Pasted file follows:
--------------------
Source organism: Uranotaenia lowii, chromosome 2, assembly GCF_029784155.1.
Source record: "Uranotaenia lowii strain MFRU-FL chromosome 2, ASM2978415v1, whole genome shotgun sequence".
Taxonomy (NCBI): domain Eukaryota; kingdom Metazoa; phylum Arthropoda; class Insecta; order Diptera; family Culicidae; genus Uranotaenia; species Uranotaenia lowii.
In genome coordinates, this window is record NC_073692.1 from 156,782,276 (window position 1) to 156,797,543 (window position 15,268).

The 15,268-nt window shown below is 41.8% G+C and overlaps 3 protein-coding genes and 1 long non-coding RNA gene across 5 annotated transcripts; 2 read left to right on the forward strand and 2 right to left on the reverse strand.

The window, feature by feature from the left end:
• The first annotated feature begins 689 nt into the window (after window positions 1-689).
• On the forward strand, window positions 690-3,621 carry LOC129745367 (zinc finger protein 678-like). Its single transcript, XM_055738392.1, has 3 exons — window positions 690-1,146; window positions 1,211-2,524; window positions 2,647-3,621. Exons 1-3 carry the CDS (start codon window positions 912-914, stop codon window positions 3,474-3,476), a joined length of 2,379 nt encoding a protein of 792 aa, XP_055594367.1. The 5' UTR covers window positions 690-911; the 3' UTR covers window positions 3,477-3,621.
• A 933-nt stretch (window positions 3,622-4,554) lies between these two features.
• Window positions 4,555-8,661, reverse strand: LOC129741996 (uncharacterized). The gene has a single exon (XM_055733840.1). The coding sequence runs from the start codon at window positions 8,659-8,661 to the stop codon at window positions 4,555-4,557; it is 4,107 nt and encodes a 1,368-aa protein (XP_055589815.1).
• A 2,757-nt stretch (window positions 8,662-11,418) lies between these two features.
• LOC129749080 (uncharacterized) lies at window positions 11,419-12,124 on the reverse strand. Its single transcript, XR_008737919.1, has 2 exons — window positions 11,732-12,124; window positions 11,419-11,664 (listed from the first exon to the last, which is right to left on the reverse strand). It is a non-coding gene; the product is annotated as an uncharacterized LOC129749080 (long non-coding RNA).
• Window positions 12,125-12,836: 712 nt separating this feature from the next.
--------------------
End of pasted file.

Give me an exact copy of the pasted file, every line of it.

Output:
Source organism: Uranotaenia lowii, chromosome 2, assembly GCF_029784155.1.
Source record: "Uranotaenia lowii strain MFRU-FL chromosome 2, ASM2978415v1, whole genome shotgun sequence".
Taxonomy (NCBI): domain Eukaryota; kingdom Metazoa; phylum Arthropoda; class Insecta; order Diptera; family Culicidae; genus Uranotaenia; species Uranotaenia lowii.
In genome coordinates, this window is record NC_073692.1 from 156,782,276 (window position 1) to 156,797,543 (window position 15,268).

The 15,268-nt window shown below is 41.8% G+C and overlaps 3 protein-coding genes and 1 long non-coding RNA gene across 5 annotated transcripts; 2 read left to right on the forward strand and 2 right to left on the reverse strand.

The window, feature by feature from the left end:
• The first annotated feature begins 689 nt into the window (after window positions 1-689).
• On the forward strand, window positions 690-3,621 carry LOC129745367 (zinc finger protein 678-like). Its single transcript, XM_055738392.1, has 3 exons — window positions 690-1,146; window positions 1,211-2,524; window positions 2,647-3,621. Exons 1-3 carry the CDS (start codon window positions 912-914, stop codon window positions 3,474-3,476), a joined length of 2,379 nt encoding a protein of 792 aa, XP_055594367.1. The 5' UTR covers window positions 690-911; the 3' UTR covers window positions 3,477-3,621.
• A 933-nt stretch (window positions 3,622-4,554) lies between these two features.
• Window positions 4,555-8,661, reverse strand: LOC129741996 (uncharacterized). The gene has a single exon (XM_055733840.1). The coding sequence runs from the start codon at window positions 8,659-8,661 to the stop codon at window positions 4,555-4,557; it is 4,107 nt and encodes a 1,368-aa protein (XP_055589815.1).
• A 2,757-nt stretch (window positions 8,662-11,418) lies between these two features.
• LOC129749080 (uncharacterized) lies at window positions 11,419-12,124 on the reverse strand. Its single transcript, XR_008737919.1, has 2 exons — window positions 11,732-12,124; window positions 11,419-11,664 (listed from the first exon to the last, which is right to left on the reverse strand). It is a non-coding gene; the product is annotated as an uncharacterized LOC129749080 (long non-coding RNA).
• Window positions 12,125-12,836: 712 nt separating this feature from the next.